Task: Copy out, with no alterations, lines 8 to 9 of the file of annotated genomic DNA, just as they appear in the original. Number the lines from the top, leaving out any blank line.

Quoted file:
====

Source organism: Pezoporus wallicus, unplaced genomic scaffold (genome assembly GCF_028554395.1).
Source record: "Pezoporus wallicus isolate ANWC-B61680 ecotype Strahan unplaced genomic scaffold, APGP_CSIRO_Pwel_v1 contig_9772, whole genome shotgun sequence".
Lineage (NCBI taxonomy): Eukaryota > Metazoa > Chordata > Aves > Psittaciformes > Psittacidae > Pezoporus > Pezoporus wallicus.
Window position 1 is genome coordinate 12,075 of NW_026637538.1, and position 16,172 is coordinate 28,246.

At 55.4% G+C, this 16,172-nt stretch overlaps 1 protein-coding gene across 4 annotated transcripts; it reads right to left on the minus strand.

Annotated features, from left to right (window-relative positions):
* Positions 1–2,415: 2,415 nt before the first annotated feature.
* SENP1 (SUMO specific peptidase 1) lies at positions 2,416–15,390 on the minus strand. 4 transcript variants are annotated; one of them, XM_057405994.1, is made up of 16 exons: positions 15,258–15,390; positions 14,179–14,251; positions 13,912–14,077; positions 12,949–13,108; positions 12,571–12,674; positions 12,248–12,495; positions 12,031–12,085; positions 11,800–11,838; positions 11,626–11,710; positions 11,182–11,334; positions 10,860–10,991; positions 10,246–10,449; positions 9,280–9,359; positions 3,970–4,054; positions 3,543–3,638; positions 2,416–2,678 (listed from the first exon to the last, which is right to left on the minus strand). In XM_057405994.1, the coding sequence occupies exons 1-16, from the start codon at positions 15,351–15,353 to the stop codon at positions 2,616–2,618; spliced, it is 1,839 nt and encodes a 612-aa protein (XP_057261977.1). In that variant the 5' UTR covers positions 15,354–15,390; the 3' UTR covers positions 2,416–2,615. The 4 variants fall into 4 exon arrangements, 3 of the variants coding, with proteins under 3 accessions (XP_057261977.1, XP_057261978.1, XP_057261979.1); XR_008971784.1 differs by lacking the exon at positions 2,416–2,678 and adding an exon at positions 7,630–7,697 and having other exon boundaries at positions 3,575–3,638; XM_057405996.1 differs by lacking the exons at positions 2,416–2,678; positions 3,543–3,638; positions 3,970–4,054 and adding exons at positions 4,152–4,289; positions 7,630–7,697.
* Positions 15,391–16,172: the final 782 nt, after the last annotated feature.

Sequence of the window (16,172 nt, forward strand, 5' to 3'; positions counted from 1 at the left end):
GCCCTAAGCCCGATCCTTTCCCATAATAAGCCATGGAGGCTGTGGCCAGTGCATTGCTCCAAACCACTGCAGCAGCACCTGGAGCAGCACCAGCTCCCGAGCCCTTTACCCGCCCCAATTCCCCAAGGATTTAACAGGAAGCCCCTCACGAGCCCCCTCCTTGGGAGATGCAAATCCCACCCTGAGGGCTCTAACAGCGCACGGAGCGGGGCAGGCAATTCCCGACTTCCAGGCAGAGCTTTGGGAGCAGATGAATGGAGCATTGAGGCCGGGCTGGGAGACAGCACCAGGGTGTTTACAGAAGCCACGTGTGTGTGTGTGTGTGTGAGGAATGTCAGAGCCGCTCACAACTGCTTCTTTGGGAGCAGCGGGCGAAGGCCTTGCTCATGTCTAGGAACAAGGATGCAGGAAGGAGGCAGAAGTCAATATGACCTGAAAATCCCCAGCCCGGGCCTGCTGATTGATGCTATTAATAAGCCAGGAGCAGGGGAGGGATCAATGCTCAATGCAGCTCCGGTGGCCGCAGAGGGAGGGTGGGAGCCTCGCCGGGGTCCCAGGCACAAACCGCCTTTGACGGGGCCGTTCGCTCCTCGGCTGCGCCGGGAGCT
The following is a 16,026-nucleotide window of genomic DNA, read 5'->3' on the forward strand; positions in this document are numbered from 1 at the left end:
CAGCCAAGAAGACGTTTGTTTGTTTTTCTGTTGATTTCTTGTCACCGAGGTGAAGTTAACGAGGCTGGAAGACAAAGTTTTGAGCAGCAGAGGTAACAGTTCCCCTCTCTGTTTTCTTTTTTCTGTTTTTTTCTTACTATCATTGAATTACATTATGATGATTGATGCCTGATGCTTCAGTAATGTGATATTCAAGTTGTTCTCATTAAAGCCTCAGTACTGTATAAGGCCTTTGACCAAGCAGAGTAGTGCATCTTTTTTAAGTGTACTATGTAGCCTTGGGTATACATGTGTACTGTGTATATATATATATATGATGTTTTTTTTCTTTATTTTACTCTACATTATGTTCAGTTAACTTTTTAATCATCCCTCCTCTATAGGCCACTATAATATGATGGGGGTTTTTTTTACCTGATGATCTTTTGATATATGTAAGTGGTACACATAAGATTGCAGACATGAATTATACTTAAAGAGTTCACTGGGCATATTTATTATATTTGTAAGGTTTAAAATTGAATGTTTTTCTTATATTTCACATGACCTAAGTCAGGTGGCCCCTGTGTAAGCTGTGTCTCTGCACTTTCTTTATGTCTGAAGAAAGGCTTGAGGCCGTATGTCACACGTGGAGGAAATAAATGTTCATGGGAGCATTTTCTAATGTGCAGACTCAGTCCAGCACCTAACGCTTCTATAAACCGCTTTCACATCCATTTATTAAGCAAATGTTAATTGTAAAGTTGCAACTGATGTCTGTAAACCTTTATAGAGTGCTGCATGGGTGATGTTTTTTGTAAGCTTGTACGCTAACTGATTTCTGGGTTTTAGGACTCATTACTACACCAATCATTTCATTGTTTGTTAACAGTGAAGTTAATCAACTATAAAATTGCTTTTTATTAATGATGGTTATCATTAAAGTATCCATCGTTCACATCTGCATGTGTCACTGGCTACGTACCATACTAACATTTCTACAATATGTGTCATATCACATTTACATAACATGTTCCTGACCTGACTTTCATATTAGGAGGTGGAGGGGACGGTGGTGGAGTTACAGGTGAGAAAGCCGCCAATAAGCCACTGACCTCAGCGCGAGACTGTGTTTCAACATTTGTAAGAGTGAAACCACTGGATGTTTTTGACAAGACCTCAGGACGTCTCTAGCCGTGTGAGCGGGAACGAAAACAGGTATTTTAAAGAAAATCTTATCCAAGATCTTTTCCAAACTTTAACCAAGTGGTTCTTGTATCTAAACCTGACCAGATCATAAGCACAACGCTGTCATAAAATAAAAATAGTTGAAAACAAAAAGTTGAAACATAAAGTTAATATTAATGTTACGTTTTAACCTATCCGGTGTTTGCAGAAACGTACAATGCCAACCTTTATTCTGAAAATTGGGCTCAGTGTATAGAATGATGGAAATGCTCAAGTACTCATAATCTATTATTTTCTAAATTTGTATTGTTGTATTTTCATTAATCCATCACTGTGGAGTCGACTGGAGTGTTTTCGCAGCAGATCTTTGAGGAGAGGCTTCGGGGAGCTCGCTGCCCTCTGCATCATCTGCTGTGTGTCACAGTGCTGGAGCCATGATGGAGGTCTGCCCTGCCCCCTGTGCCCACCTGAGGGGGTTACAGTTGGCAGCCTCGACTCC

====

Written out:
* SENP1 (SUMO specific peptidase 1) lies at positions 2,416–15,390 on the minus strand. 4 transcript variants are annotated; one of them, XM_057405994.1, is made up of 16 exons: positions 15,258–15,390; positions 14,179–14,251; positions 13,912–14,077; positions 12,949–13,108; positions 12,571–12,674; positions 12,248–12,495; positions 12,031–12,085; positions 11,800–11,838; positions 11,626–11,710; positions 11,182–11,334; positions 10,860–10,991; positions 10,246–10,449; positions 9,280–9,359; positions 3,970–4,054; positions 3,543–3,638; positions 2,416–2,678 (listed from the first exon to the last, which is right to left on the minus strand). In XM_057405994.1, the coding sequence occupies exons 1-16, from the start codon at positions 15,351–15,353 to the stop codon at positions 2,616–2,618; spliced, it is 1,839 nt and encodes a 612-aa protein (XP_057261977.1). In that variant the 5' UTR covers positions 15,354–15,390; the 3' UTR covers positions 2,416–2,615. The 4 variants fall into 4 exon arrangements, 3 of the variants coding, with proteins under 3 accessions (XP_057261977.1, XP_057261978.1, XP_057261979.1); XR_008971784.1 differs by lacking the exon at positions 2,416–2,678 and adding an exon at positions 7,630–7,697 and having other exon boundaries at positions 3,575–3,638; XM_057405996.1 differs by lacking the exons at positions 2,416–2,678; positions 3,543–3,638; positions 3,970–4,054 and adding exons at positions 4,152–4,289; positions 7,630–7,697.
* Positions 15,391–16,172: the final 782 nt, after the last annotated feature.